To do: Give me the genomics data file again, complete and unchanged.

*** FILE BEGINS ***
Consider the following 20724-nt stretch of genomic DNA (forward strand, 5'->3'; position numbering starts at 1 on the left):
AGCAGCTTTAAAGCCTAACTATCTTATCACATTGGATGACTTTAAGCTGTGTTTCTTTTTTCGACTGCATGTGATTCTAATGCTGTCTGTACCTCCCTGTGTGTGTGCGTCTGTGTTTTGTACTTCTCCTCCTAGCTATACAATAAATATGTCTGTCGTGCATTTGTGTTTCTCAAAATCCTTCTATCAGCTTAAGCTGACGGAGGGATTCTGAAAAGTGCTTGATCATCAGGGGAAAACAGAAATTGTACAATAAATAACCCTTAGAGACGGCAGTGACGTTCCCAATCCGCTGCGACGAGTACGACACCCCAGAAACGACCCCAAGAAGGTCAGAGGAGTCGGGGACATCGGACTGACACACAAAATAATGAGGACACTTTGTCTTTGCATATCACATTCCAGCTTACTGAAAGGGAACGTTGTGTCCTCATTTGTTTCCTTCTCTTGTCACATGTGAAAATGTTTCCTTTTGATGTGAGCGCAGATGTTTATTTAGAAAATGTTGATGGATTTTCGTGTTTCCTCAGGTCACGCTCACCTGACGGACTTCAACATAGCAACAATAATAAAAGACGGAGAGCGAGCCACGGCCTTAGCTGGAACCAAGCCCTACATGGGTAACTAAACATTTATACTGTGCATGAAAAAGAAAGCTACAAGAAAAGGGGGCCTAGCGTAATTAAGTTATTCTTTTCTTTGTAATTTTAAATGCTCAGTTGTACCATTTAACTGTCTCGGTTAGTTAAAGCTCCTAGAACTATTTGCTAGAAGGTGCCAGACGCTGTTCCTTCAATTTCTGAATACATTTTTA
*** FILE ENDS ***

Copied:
Consider the following 20724-nt stretch of genomic DNA (forward strand, 5'->3'; position numbering starts at 1 on the left):
AGCAGCTTTAAAGCCTAACTATCTTATCACATTGGATGACTTTAAGCTGTGTTTCTTTTTTCGACTGCATGTGATTCTAATGCTGTCTGTACCTCCCTGTGTGTGTGCGTCTGTGTTTTGTACTTCTCCTCCTAGCTATACAATAAATATGTCTGTCGTGCATTTGTGTTTCTCAAAATCCTTCTATCAGCTTAAGCTGACGGAGGGATTCTGAAAAGTGCTTGATCATCAGGGGAAAACAGAAATTGTACAATAAATAACCCTTAGAGACGGCAGTGACGTTCCCAATCCGCTGCGACGAGTACGACACCCCAGAAACGACCCCAAGAAGGTCAGAGGAGTCGGGGACATCGGACTGACACACAAAATAATGAGGACACTTTGTCTTTGCATATCACATTCCAGCTTACTGAAAGGGAACGTTGTGTCCTCATTTGTTTCCTTCTCTTGTCACATGTGAAAATGTTTCCTTTTGATGTGAGCGCAGATGTTTATTTAGAAAATGTTGATGGATTTTCGTGTTTCCTCAGGTCACGCTCACCTGACGGACTTCAACATAGCAACAATAATAAAAGACGGAGAGCGAGCCACGGCCTTAGCTGGAACCAAGCCCTACATGGGTAACTAAACATTTATACTGTGCATGAAAAAGAAAGCTACAAGAAAAGGGGGCCTAGCGTAATTAAGTTATTCTTTTCTTTGTAATTTTAAATGCTCAGTTGTACCATTTAACTGTCTCGGTTAGTTAAAGCTCCTAGAACTATTTGCTAGAAGGTGCCAGACGCTGTTCCTTCAATTTCTGAATACATTTTTA